What the Duchess of Argyll’s Maid told Dicky Pigg-Wilcott’s Valet at Ascot in ’08!
by Lady Colin Campbell
St. Martin’s Press, 2012
It would not have been a picture designed to gladden Adolf Hitler’s heart, had he been alive to see it. He once characterized Queen Elizabeth as “the most dangerous woman in Europe,” sensing with eerie exactitude that she was the whole source of George VI‘s fortitude in the kingship that was thrust upon him when his older brother David, King Edward VIII, abdicated in order to marry ‘the woman he loved.’ Hitler might also have sensed from afar that Queen Elizabeth was a cynosure of hope to her people, although it hadn’t always been so. In the earliest days of the WWII, when she’d visited war-struck areas of London, she’d been booed and jeered in the streets for her plumed hats and furs. She was undaunted; “they would wear their finest to visit me,” she said. “I shall wear my finest to visit them.” When Buckingham Palace itself took bomb-hits, she famously remarked that she was glad of it – it gave her a little more equal footing with her people. There were no more catcalls in the streets – she’d won a widespread public affection that would only deepen over the next half-century until her death in 2002 at the age of 101, the most beloved public figure in the whole of her Commonwealth.
She always smiled; she always waved; she’s attributed with as good a one-liner as any public figure of the 20th century (“The children will never leave without their mother; their mother will never leave without the King; and the King will never leave”); she always carried fresh flowers; even the Mitford sisters were at least partially under her spell … if modern history has an unstoppable force, surely this is it.
Foolhardy indeed, then, to attempt confining such a force in mere humanity, which might be why William Shawcross’ official 2009 biography of the Queen Mother, in a thousand pages of recounted Palace functions and reprinted Court circulars, never attempts it.
Lady Colin Campbell is no fool, but in her new book The Queen Mother, she attempts just the same to stuff this particular lavender-and-feathers genie back into its bottle. The occasion, she tells us, was her publisher pointing out that if she didn’t write such a book, all the delectable backstairs gossip she knew would die with her – basically, that she had a public duty to dish the dirt. The opportunity was well-poised: although born a commoner in Jamaica, in 1974 Georgia Arianna Ziadie married an actual Scottish laird, Lord Colin Ivar Campbell, son of the 11th Duke of Argyll. The marriage was by all accounts brutally unhappy, and although the couple divorced in 1975, Lady Colin Campbell kept both her married name and the entree it gave her to the upper echelons of British nobility. Her book has every bit as many dukes and duchesses parading through it as Shawcross’ did, but unlike that Sussex bounder, she’s actually eaten, entertained, and air-kissed with them all. Matched with occasion and opportunity is motive – and as Lady Campbell stresses throughout her beguiling book, her motive isn’t malice but rather proportion: no human being is perfect, she reminds us, and if we call them such, we actually diminish any accomplishments they had to battle their own flawed humanity to achieve.
It’s a very good, very high-minded note of justification to take, and she states it with heartfelt conviction. Then she dives like a stooping falcon, clawing straight for vulnerable viscera, and it’s a wonder to behold. They just don’t write books like this anymore – a fact for which we can all thank God even while we’re eagerly tearing through these terrific pages.
There’s no aspect of the Queen Mother’s life that gets a free pass – including the start of it. Lady Campbell takes the nattering confusion her subject always displayed about the actual place and time of her birth and rips it away from the very courteous fog of euphemisms and doubt-benefitting in which Shawcross covers it. According to Lady Campbell, the simplest, most obvious reason why the old Queen Mother would lie about her birth is the true one: because she wasn’t really the daughter of Claude Bowes-Lyon, the 14th Earl of Strathmore and his wife Cecilia Cavendish-Bentick but rather was a bastard got on the fetching Strathmore cook Marguerite Rodiere by His Lordship and then passed off as a ‘jacket’ (as such well-known surrogate babies were called) in genteel society. Lady Campbell has known many such ‘jackets’ personally, and she’s heard all the first-hand gossip from those in the know at the time (including the Duke and Duchess of Windsor, whose practice of calling the Queen Mother ‘Cookie’ suddenly becomes both appalling and just a bit funny).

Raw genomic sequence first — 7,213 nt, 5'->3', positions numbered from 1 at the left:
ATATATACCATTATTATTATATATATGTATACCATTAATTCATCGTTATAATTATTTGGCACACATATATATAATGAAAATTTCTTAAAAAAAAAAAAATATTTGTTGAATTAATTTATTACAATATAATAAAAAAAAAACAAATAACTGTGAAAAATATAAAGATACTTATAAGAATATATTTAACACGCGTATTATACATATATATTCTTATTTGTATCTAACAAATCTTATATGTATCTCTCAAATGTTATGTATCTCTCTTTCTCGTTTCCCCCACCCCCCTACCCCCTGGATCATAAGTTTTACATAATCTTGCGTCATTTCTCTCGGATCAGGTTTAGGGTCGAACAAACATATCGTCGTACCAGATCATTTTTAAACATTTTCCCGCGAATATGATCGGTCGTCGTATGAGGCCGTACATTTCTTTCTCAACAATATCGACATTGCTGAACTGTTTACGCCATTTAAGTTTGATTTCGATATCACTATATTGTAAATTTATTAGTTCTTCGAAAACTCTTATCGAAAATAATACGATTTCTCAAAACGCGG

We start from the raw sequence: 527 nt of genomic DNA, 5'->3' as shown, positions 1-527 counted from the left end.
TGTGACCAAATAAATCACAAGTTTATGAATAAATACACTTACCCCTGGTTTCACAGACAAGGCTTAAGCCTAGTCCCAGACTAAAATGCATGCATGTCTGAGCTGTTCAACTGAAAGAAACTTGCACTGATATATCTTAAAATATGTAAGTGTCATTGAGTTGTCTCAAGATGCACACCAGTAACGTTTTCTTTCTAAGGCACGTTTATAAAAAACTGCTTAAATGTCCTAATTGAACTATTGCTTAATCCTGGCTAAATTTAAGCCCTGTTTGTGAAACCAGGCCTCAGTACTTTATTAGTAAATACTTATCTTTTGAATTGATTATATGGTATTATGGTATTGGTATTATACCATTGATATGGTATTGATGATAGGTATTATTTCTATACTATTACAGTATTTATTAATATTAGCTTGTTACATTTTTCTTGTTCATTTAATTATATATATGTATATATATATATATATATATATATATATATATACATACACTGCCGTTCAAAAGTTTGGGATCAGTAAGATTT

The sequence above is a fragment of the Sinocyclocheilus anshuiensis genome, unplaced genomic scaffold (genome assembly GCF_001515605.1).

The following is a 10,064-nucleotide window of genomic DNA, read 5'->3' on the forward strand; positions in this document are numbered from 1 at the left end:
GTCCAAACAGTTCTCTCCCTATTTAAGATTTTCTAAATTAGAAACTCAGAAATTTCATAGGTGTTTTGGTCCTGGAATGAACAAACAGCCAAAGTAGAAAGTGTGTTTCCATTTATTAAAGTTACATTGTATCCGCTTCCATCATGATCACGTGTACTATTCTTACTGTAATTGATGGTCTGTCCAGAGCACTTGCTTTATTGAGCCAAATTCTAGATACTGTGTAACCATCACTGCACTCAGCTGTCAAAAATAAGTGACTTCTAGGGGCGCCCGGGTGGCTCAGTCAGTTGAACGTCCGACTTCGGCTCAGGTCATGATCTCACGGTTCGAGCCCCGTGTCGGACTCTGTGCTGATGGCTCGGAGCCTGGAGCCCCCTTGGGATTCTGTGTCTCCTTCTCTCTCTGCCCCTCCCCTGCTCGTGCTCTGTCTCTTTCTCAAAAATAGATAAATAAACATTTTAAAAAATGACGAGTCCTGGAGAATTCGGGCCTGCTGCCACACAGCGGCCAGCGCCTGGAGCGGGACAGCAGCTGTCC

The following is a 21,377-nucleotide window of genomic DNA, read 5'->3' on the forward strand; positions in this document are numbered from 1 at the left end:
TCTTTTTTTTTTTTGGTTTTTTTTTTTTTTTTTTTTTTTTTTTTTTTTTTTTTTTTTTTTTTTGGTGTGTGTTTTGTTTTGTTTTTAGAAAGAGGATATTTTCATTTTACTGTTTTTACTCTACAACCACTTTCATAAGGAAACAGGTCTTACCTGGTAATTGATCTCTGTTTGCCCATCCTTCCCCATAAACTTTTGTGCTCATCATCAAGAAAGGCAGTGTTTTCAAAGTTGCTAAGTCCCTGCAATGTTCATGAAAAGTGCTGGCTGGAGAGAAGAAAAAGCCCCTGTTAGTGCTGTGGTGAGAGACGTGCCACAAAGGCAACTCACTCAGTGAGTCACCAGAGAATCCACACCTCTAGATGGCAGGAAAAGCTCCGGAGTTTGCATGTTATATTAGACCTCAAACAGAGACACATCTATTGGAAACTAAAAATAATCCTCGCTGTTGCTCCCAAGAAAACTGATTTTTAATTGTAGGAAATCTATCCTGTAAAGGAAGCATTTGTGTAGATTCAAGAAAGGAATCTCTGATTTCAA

It’s the first of the book’s countless bombshells, and it’s followed in rapid-fire by many more. In Lady Campbell’s telling, this was a both a wanton figure who never forgave the handsome Prince of Wales for not picking her (hence giving rise to her implacable hatred of the woman he did eventually choose, Wallis Simpson) and a prissy figure who disliked sex so much she had herself artificially inseminated with her two daughters. And most of all, this was a young queen who didn’t rely on being liked but rather schemed toward it, relentlessly, with everybody she thought could further her apparently insatiable ambition – starting with her husband’s father, King George V, one in a long line of alluringly flattered men:
Her technique for winning over her future father-in-law was the same one she used on everyone else. She simply turned the full fusillade of her charms upon him. I remember observing Elizabeth doing the same thing to an old codger in the 1970s. By then she was in her seventies, so infinitely less appealing than she would have been at twenty-two. Nevertheless, it was a performance to behold. She was as flirtatious as any young woman confident in her allure. Without exactly fluttering her eyelashes, she batted them seductively. Although she sat up ramrod straight, she would sometimes withdraw provocatively with a gay laugh, her hands fluttering over her bosom, her head tilted to one side as if to say, ‘You fascinate me.’ A subtle study in perpetual motion, she would then change the pace, seductively leaning in as she adjusted the tilt of her head and the expression on her face. Those facial expressions, believe me, were artistry personified.